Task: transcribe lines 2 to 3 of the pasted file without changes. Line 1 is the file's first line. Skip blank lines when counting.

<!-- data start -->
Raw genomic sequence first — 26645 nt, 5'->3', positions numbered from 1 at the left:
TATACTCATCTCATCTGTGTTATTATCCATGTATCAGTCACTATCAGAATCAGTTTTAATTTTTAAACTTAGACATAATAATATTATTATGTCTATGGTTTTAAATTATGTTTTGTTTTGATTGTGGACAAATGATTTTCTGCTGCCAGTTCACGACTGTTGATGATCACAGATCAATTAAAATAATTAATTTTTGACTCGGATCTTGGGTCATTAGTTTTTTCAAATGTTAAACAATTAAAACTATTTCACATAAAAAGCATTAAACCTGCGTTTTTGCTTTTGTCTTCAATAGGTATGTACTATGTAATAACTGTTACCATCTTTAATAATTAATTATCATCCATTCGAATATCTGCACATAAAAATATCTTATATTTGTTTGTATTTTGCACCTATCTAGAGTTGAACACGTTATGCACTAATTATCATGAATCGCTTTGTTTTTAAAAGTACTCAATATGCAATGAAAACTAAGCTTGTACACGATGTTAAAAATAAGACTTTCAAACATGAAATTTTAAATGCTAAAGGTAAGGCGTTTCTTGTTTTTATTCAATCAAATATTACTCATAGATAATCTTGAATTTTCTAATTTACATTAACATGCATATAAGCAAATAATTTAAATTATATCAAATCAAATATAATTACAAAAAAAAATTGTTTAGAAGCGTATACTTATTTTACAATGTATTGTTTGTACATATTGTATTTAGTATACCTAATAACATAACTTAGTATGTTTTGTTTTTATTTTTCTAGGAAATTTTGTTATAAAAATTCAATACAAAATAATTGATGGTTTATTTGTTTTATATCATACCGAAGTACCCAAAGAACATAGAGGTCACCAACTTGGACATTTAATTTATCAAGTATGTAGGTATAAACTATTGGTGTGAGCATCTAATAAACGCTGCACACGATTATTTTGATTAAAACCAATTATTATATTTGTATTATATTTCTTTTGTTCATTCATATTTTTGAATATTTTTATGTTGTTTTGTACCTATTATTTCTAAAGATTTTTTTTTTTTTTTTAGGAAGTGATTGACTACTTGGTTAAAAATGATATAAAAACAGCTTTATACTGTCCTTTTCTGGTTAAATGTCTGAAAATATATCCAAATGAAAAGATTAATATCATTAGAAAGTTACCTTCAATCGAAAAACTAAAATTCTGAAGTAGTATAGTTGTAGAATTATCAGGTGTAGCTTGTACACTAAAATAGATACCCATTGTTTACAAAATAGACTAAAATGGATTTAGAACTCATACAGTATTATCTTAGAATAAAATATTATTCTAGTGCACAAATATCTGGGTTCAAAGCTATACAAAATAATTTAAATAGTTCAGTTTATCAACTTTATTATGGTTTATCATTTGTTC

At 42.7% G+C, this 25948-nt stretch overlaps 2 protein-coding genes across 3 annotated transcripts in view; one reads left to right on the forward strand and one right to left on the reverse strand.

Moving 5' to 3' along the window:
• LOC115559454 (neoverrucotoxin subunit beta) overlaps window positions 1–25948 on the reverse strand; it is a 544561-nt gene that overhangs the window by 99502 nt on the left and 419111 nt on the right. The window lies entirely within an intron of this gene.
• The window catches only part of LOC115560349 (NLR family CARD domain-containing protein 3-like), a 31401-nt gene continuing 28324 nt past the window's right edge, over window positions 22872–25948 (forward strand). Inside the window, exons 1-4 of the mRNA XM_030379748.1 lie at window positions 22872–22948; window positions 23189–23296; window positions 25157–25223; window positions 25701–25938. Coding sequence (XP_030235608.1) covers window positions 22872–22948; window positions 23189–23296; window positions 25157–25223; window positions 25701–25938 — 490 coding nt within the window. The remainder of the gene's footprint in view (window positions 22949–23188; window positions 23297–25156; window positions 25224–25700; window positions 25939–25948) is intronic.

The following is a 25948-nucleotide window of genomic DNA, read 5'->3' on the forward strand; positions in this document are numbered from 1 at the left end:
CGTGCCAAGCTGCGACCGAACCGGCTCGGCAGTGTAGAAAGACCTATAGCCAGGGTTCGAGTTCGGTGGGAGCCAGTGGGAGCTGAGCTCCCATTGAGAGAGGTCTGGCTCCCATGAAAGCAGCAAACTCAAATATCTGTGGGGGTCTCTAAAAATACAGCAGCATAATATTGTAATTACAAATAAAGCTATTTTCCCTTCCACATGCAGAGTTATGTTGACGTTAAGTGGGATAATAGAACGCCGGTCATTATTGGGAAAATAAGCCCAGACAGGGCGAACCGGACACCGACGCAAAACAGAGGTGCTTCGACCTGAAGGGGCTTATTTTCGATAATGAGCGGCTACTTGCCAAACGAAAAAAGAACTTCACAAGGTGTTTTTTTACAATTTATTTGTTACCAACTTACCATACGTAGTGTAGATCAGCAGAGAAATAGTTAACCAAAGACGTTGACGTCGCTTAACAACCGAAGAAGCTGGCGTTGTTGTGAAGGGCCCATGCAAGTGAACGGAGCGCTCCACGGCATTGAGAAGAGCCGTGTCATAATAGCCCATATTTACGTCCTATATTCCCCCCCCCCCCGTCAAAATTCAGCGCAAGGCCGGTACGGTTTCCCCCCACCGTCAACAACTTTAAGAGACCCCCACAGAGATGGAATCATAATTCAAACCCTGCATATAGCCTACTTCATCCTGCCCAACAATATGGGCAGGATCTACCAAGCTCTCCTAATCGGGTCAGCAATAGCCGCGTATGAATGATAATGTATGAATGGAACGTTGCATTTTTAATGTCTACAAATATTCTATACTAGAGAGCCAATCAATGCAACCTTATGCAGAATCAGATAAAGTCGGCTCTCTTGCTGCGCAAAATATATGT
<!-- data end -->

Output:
TATACTCATCTCATCTGTGTTATTATCCATGTATCAGTCACTATCAGAATCAGTTTTAATTTTTAAACTTAGACATAATAATATTATTATGTCTATGGTTTTAAATTATGTTTTGTTTTGATTGTGGACAAATGATTTTCTGCTGCCAGTTCACGACTGTTGATGATCACAGATCAATTAAAATAATTAATTTTTGACTCGGATCTTGGGTCATTAGTTTTTTCAAATGTTAAACAATTAAAACTATTTCACATAAAAAGCATTAAACCTGCGTTTTTGCTTTTGTCTTCAATAGGTATGTACTATGTAATAACTGTTACCATCTTTAATAATTAATTATCATCCATTCGAATATCTGCACATAAAAATATCTTATATTTGTTTGTATTTTGCACCTATCTAGAGTTGAACACGTTATGCACTAATTATCATGAATCGCTTTGTTTTTAAAAGTACTCAATATGCAATGAAAACTAAGCTTGTACACGATGTTAAAAATAAGACTTTCAAACATGAAATTTTAAATGCTAAAGGTAAGGCGTTTCTTGTTTTTATTCAATCAAATATTACTCATAGATAATCTTGAATTTTCTAATTTACATTAACATGCATATAAGCAAATAATTTAAATTATATCAAATCAAATATAATTACAAAAAAAAATTGTTTAGAAGCGTATACTTATTTTACAATGTATTGTTTGTACATATTGTATTTAGTATACCTAATAACATAACTTAGTATGTTTTGTTTTTATTTTTCTAGGAAATTTTGTTATAAAAATTCAATACAAAATAATTGATGGTTTATTTGTTTTATATCATACCGAAGTACCCAAAGAACATAGAGGTCACCAACTTGGACATTTAATTTATCAAGTATGTAGGTATAAACTATTGGTGTGAGCATCTAATAAACGCTGCACACGATTATTTTGATTAAAACCAATTATTATATTTGTATTATATTTCTTTTGTTCATTCATATTTTTGAATATTTTTATGTTGTTTTGTACCTATTATTTCTAAAGATTTTTTTTTTTTTTTTAGGAAGTGATTGACTACTTGGTTAAAAATGATATAAAAACAGCTTTATACTGTCCTTTTCTGGTTAAATGTCTGAAAATATATCCAAATGAAAAGATTAATATCATTAGAAAGTTACCTTCAATCGAAAAACTAAAATTCTGAAGTAGTATAGTTGTAGAATTATCAGGTGTAGCTTGTACACTAAAATAGATACCCATTGTTTACAAAATAGACTAAAATGGATTTAGAACTCATACAGTATTATCTTAGAATAAAATATTATTCTAGTGCACAAATATCTGGGTTCAAAGCTATACAAAATAATTTAAATAGTTCAGTTTATCAACTTTATTATGGTTTATCATTTGTTC

At 42.7% G+C, this 25948-nt stretch overlaps 2 protein-coding genes across 3 annotated transcripts in view; one reads left to right on the forward strand and one right to left on the reverse strand.